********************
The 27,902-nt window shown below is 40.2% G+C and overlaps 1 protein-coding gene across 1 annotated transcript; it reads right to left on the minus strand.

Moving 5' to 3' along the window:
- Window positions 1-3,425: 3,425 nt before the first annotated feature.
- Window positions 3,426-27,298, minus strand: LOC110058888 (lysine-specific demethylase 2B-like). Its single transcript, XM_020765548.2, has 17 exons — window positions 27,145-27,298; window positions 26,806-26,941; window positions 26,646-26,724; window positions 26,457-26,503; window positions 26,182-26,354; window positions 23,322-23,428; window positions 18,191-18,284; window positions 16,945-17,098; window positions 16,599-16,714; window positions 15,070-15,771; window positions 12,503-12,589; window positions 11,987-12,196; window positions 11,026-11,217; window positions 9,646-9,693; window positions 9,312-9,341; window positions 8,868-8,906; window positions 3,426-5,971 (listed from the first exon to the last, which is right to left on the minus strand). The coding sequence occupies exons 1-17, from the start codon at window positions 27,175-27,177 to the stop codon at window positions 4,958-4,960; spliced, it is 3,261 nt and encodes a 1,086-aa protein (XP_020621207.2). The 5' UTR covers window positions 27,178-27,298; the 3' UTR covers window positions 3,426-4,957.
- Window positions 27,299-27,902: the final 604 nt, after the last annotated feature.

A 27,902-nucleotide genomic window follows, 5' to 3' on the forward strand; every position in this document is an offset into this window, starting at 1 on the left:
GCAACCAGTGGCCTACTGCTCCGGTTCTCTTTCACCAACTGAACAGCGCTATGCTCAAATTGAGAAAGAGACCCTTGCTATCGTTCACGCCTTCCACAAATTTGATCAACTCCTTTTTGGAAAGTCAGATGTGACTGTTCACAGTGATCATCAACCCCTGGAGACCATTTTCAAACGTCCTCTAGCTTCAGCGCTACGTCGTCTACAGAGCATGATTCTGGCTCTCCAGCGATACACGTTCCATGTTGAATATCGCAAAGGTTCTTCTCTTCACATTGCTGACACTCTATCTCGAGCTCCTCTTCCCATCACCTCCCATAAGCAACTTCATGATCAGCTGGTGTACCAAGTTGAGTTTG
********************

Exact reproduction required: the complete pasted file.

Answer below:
The 27,902-nt window shown below is 40.2% G+C and overlaps 1 protein-coding gene across 1 annotated transcript; it reads right to left on the minus strand.

Moving 5' to 3' along the window:
- Window positions 1-3,425: 3,425 nt before the first annotated feature.
- Window positions 3,426-27,298, minus strand: LOC110058888 (lysine-specific demethylase 2B-like). Its single transcript, XM_020765548.2, has 17 exons — window positions 27,145-27,298; window positions 26,806-26,941; window positions 26,646-26,724; window positions 26,457-26,503; window positions 26,182-26,354; window positions 23,322-23,428; window positions 18,191-18,284; window positions 16,945-17,098; window positions 16,599-16,714; window positions 15,070-15,771; window positions 12,503-12,589; window positions 11,987-12,196; window positions 11,026-11,217; window positions 9,646-9,693; window positions 9,312-9,341; window positions 8,868-8,906; window positions 3,426-5,971 (listed from the first exon to the last, which is right to left on the minus strand). The coding sequence occupies exons 1-17, from the start codon at window positions 27,175-27,177 to the stop codon at window positions 4,958-4,960; spliced, it is 3,261 nt and encodes a 1,086-aa protein (XP_020621207.2). The 5' UTR covers window positions 27,178-27,298; the 3' UTR covers window positions 3,426-4,957.
- Window positions 27,299-27,902: the final 604 nt, after the last annotated feature.

A 27,902-nucleotide genomic window follows, 5' to 3' on the forward strand; every position in this document is an offset into this window, starting at 1 on the left:
GCAACCAGTGGCCTACTGCTCCGGTTCTCTTTCACCAACTGAACAGCGCTATGCTCAAATTGAGAAAGAGACCCTTGCTATCGTTCACGCCTTCCACAAATTTGATCAACTCCTTTTTGGAAAGTCAGATGTGACTGTTCACAGTGATCATCAACCCCTGGAGACCATTTTCAAACGTCCTCTAGCTTCAGCGCTACGTCGTCTACAGAGCATGATTCTGGCTCTCCAGCGATACACGTTCCATGTTGAATATCGCAAAGGTTCTTCTCTTCACATTGCTGACACTCTATCTCGAGCTCCTCTTCCCATCACCTCCCATAAGCAACTTCATGATCAGCTGGTGTACCAAGTTGAGTTTG